# SZL Data Analysis – Making It Scale Sub-linearly!

Blog #6 in the Trillion Cell Grand Challenge, by Dr. Scott Imlay, Tecplot’s Chief Technical Officer

Which came first, the chicken or the egg?—Aristotle

In developing the technology to meet the Trillion Cell Challenge we struggled with the visualization version of this classic causality dilemma, and I finally have an answer! But first, a little background.

As many of you know, Tecplot 360 utilizes a new technology—called SZL (Subzone Load-on-Demand)—that minimizes the amount of data loaded by Tecplot 360. The basic idea is to divide a large dataset into small pieces, or subzones, and load only those subzones needed for the desired plot.

For example, to make an isosurface of pressure for a large dataset, like the NASA trapezoidal wing shown in figure 1, only the subzones with a pressure range (pmin, pmax) that contain the desired isosurface value of pressure will be loaded.

## Tecplot 360 is Orders of Magnitude Faster

To generate the isosurface shown in figure 2, only 1.5% of the subzones need to be loaded. This makes isosurface generation in the new version of Tecplot 360, Tecplot 360, orders of magnitude faster than previous versions (and faster than competitor codes) that load pressure, for the majority of the data points in the dataset.

Figure 1. NASA Trapezoidal Wing (High-Lift Prediction Workshop) Geometry.

Figure 2. Pressure isosurface for NASA Trapezoidal Wing (High-Lift Prediction Workshop).

The Chicken or the Egg?
But, you ask, what if pressure isn’t stored in the dataset? What if only the conservative variables (ρ, ρν, ρυ, ρω, Ε) are stored? This is a common scenario in PLOT3D format files generated by codes like Overflow. This is the classic “chicken or the egg” scenario. Ranges of pressure for each subzone (the egg) determine which subzones to load, but pressure (the chicken) doesn’t exist in the file.

For ideal gases, pressure can be computed from the conservative variables using the following formula:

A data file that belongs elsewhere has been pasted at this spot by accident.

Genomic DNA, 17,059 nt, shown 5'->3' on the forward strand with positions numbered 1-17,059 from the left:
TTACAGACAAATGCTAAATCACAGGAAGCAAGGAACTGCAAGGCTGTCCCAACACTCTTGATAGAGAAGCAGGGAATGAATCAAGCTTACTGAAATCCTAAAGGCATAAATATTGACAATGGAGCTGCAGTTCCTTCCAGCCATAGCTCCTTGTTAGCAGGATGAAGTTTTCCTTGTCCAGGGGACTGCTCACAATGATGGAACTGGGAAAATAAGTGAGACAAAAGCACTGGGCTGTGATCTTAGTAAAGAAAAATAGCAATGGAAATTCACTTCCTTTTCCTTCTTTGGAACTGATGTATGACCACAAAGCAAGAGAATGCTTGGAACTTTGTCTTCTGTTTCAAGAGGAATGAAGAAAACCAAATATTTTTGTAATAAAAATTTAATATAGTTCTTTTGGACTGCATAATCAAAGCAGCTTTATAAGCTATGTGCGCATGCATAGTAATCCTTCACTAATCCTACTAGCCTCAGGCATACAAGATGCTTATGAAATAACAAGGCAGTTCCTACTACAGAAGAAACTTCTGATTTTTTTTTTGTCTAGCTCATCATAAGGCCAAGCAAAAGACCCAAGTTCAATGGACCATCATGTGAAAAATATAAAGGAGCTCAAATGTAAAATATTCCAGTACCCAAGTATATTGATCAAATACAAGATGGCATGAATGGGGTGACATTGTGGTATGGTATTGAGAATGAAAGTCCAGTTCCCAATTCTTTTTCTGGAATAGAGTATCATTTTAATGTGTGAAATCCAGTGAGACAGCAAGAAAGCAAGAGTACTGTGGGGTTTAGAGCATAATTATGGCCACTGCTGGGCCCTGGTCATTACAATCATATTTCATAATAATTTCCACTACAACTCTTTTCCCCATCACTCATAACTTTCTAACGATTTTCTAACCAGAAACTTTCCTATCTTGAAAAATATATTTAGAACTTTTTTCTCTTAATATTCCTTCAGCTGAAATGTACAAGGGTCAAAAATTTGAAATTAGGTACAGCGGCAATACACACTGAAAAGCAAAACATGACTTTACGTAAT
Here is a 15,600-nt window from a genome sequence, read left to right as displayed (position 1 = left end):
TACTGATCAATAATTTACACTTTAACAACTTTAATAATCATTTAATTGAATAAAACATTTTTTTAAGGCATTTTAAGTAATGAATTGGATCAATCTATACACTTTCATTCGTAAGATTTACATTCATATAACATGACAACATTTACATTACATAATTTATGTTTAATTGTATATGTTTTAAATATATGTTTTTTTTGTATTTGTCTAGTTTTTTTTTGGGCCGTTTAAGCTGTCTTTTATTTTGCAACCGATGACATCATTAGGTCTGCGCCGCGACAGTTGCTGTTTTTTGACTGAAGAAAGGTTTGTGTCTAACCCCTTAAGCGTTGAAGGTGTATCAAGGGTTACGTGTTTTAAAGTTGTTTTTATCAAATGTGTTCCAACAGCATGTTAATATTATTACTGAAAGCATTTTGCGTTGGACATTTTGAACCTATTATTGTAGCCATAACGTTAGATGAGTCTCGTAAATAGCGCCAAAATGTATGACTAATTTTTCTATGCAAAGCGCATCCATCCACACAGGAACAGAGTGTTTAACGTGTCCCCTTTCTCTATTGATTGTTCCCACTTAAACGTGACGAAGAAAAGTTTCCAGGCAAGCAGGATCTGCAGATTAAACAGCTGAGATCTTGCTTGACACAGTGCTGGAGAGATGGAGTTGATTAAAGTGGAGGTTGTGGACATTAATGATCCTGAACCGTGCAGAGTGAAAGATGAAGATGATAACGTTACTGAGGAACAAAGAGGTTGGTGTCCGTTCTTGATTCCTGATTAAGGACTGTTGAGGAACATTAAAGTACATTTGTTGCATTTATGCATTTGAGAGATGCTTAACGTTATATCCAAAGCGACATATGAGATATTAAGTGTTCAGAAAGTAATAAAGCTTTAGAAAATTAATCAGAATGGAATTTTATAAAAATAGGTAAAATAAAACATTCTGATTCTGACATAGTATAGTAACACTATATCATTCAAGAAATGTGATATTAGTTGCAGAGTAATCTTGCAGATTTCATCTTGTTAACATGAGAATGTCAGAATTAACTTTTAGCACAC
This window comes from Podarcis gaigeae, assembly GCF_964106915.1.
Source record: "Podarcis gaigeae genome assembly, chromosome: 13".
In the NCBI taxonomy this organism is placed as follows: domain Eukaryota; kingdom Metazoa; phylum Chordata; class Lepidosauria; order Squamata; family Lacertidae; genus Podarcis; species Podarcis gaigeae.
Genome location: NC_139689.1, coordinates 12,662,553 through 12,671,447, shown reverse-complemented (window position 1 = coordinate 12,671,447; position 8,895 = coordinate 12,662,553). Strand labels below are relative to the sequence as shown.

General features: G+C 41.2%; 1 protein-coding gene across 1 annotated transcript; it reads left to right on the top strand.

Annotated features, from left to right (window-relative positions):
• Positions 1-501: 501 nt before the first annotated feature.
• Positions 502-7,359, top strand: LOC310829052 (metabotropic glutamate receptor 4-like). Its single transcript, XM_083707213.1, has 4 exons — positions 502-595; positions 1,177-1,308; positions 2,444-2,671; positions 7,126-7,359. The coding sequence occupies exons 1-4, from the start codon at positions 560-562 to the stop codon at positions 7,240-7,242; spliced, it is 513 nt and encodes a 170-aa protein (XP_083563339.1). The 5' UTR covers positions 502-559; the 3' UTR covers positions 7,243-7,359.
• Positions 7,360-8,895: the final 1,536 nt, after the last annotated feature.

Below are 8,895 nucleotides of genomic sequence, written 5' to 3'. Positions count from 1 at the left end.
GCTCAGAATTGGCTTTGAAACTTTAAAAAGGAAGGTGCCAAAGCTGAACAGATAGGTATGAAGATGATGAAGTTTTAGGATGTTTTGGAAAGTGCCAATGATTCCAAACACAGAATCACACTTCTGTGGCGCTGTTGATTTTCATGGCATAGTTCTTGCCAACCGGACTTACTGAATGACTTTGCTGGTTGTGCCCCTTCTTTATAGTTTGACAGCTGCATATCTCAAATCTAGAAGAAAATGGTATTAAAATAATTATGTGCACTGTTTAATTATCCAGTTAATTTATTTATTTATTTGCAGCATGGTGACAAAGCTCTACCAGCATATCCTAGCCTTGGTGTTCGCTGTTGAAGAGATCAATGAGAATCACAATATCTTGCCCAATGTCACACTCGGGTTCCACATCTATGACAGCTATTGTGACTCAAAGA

One solution would be to load all five conservative variables, compute pressure at every point in the dataset, compute the pressure ranges, and proceed as before. Unfortunately, this would end up loading all the data—violating the SZL goal to minimize the amount of data loaded.

It’s the chicken or the egg; the “Kobayashi Maru”; the no-win situation. Or is it?

It turns out that interval arithmetic can be used to compute bounds for the range of the pressure in each subzone without actually computing the pressure in the subzones. Interval arithmetic allows you to estimate the range (actually bounds of the range) of the computed variable from the ranges of the input variables and the equation to be computed. With SZL, interval arithmetic is used to determine which subzones to load and only the new variable in the loaded subzones is computed. However, because interval arithmetic will overestimate the ranges of the computed variable for each subzone, it is possible that many unneeded subzones will also be loaded.

## Testing the Impact of Subzone Load-on-Demand (SZL)

We used the NASA Trapezoidal Wing case (figure 1) to test the impact of this approximation when computing, on demand, the pressure from the conservative variables. We also pre-computed a new pressure variable so that we could compare the number of subzones loaded.

The Trapezoidal Wing dataset contains a total of 800,606 cell subzones. Using the pre-computed pressure directly, subzone load-on-demand loads 11,905 subzones (1.49% of the total). Using interval arithmetic with the ranges of (ρ, ρυ, ρu, ρω, Ε), Subzone Load-on-Demand will load 13,349 subzones (1.67% of the total). That is only 12% more subzones than were loaded with the pre-computed pressure.

So, you don’t need the chicken, the egg can come first!

In the next blog, I’ll discuss how Subzone Load-on-Demand (SZL) allows significant compression of finite-element node maps, leading to smaller data files.